Retailers can use unique strategies to grab customer attention – and they extend beyond the shelf
Catching the customer’s eye, boosting sales – two paramount objectives for any retailer. The new study titled “Exploratory Shopping: Attention Affects In-store Exploration and Unplanned Purchasing” shows ways to grab customer attention that go beyond the typical aisle shelf space. One of the study’s authors, Dr. Mathias Streicher from the University of Innsbruck, tells us why this is so important, explains how it works and describes why a broad or narrow attentional focus affects the quantity in the shopping cart differently.
Dr. Streicher, how did you and your partners come up with the idea for this study?
Dr. Matthias Streicher: We met at a marketing scientific conference in 2014. Zachary Estes and I already knew each other from previous research projects and happened to both attend Oliver Büttner’s lecture about visual attention. The three of us struck up a conversation after the lecture and quickly realized that consumer research on customer attention still primarily focused on brick-and-mortar settings, with a special emphasis on shelf displays. Yet there was scant research that explored how attention patterns can affect the dynamics of retail shopping. We wanted to close this research gap.
What was your approach?
We conducted seven individual studies throughout the project. In three field studies, we randomly chose and asked real supermarket shoppers if they would like to participate in our experiment. Participants included men and women of all ages, with a higher percentage of women volunteers. The remaining lab studies involved University of Innsbruck students. The lab and field studies revealed significant result similarities.
What did the practical implementation look like?
We used digital displays to manipulate the breadth of attention of customers in a mini market on the Innsbruck university campus. These are the types of displays that are widely used as advertising formats in stores.
For a broad focus, we displayed random and consecutive product images on the left or right periphery of the screen (using spatial diffusion), while the same images always appeared in the middle to render a narrow focus. The participants then received mobile eye tracking systems that allowed us to study their eye movements. Participants were positioned in front of a candy shelf and asked to select products. The participants who were previously shown images at the periphery of the screen looked at notably more areas of the candy rack than the control group, who were shown the same images in the middle of the screen. The test subjects also had far more items in their baskets in the end: Both the total quantity and product variety were increased.
For the second study in a supermarket in Tyrol (Austria), we gave the customers pedometers. Once again, they were shown product images via a display before they started shopping. Much like in the study described earlier 50 percent of the research participants were shown spatially distributed product images that appeared randomly in different screen areas and were directed at broad attention. The other half were shown the same images in the center of the screen.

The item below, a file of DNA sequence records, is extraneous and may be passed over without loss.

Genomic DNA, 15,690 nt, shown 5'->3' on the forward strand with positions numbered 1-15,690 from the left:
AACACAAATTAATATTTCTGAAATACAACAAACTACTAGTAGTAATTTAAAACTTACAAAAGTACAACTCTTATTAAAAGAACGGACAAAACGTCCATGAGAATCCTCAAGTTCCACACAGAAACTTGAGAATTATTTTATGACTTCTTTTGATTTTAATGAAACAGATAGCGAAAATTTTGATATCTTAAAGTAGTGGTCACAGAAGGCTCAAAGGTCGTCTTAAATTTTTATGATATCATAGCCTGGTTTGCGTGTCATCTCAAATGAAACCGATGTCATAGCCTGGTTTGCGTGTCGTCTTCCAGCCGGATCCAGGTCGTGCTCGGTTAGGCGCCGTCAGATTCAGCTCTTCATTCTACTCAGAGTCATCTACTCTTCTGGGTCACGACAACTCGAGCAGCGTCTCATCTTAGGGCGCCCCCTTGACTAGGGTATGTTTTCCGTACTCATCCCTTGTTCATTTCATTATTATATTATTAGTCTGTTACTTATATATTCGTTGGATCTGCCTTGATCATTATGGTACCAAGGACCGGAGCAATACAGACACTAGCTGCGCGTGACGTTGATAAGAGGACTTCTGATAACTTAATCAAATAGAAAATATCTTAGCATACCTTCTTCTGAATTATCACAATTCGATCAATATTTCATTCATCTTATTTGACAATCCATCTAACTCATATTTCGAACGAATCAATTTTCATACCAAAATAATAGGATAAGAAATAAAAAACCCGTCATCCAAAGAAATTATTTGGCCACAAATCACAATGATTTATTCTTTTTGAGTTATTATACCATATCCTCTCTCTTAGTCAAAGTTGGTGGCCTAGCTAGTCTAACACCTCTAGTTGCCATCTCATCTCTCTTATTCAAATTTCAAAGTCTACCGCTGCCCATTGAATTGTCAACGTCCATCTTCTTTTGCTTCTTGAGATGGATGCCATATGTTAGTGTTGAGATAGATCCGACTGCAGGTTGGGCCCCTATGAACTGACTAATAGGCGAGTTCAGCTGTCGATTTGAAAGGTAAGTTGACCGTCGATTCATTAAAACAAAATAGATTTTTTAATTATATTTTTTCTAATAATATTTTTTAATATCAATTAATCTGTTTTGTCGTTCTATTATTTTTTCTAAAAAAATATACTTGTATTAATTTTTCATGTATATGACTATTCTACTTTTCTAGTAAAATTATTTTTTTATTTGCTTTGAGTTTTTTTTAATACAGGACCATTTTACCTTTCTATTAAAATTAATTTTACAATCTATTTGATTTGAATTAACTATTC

While those customers whose attention was narrowly focused walked ca. 240 meters inside the store, customers subjected to broad attentional focus walked over 300 meters. It is also interesting to note that the percentage of unplanned purchases in the customers’ shopping carts doubled.
What key and surprising insights have you gained from this experiment?
We were intrigued by how much a simple intervention affects a consumer’s shopping behavior, meaning it exhibits time stability. Besides processes of visual or physical exploration, our research shows that the breadth of attention also has downstream effects, which ultimately influence the number of unplanned or spontaneous purchases: customers with a broad attentional focus are not only exploring the product assortment more extensively, but they also make more unplanned purchases – despite similar pre-shopping lists and plans, which we asked about prior to the experiment.
What inferences and conclusions do you draw for the retail industry and consumer behavior?
From a practical perspective, this research can incentivize stakeholders to deliberately factor in visual processing patterns when it comes to visual in-store communication via digital signage and similar media. So far, image content and messages tend to be centered, perhaps because retail communication managers know that content in the center of the screen is processed at a faster rate. We show that this centralized design also has consequences: Once you have initiated the shopper’s narrow focus via in-store screen displays, it affects the entire shopping experience. Of course, the same applies to broad attentional focus.
Our research can also stimulate changes in therapeutic approaches. I would like to point out that unplanned purchases by average shoppers are neither bad nor objectionable. After all, strolling through supermarkets has become a daily luxury nearly everyone can afford in a developed society. I also like to be inspired by a store display because I enjoy it. Needless to say, excessive impulse buying to feed a need for stimulation can lead to financial stress and problems, especially for people on a tight budget. Some people even suffer from compulsive shopping disorder thanks to an obsession with shopping.
Our study clearly shows that unplanned purchasing already begins at the level of visual attention. People who want to curb unplanned purchases by avoiding situational factors might consider creating a shopping list and carefully observing and tracking their attentional focus as they navigate shopping. After all, “unseen is unsold” applies to both retailers and shoppers alike.